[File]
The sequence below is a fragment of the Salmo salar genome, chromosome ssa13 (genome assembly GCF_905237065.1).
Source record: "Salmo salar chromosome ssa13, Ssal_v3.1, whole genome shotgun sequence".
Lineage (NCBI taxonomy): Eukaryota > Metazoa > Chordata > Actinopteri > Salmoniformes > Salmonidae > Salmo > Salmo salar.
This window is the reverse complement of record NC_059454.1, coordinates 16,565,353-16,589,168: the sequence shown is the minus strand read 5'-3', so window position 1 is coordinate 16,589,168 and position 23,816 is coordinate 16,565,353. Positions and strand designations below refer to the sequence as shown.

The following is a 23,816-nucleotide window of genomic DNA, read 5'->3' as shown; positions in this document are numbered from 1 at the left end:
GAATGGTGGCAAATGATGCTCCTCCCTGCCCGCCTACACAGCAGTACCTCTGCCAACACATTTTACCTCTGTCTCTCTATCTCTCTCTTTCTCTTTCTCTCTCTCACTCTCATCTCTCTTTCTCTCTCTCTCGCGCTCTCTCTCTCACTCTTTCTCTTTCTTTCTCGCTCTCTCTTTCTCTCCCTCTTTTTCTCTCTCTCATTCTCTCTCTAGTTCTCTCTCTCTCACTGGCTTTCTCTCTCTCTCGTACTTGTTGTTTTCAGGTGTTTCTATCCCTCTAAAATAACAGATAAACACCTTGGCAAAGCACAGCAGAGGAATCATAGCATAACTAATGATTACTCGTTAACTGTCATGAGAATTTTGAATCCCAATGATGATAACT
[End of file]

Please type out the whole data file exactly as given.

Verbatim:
The sequence below is a fragment of the Salmo salar genome, chromosome ssa13 (genome assembly GCF_905237065.1).
Source record: "Salmo salar chromosome ssa13, Ssal_v3.1, whole genome shotgun sequence".
Lineage (NCBI taxonomy): Eukaryota > Metazoa > Chordata > Actinopteri > Salmoniformes > Salmonidae > Salmo > Salmo salar.
This window is the reverse complement of record NC_059454.1, coordinates 16,565,353-16,589,168: the sequence shown is the minus strand read 5'-3', so window position 1 is coordinate 16,589,168 and position 23,816 is coordinate 16,565,353. Positions and strand designations below refer to the sequence as shown.

The following is a 23,816-nucleotide window of genomic DNA, read 5'->3' as shown; positions in this document are numbered from 1 at the left end:
GAATGGTGGCAAATGATGCTCCTCCCTGCCCGCCTACACAGCAGTACCTCTGCCAACACATTTTACCTCTGTCTCTCTATCTCTCTCTTTCTCTTTCTCTCTCTCACTCTCATCTCTCTTTCTCTCTCTCTCGCGCTCTCTCTCTCACTCTTTCTCTTTCTTTCTCGCTCTCTCTTTCTCTCCCTCTTTTTCTCTCTCTCATTCTCTCTCTAGTTCTCTCTCTCTCACTGGCTTTCTCTCTCTCTCGTACTTGTTGTTTTCAGGTGTTTCTATCCCTCTAAAATAACAGATAAACACCTTGGCAAAGCACAGCAGAGGAATCATAGCATAACTAATGATTACTCGTTAACTGTCATGAGAATTTTGAATCCCAATGATGATAACT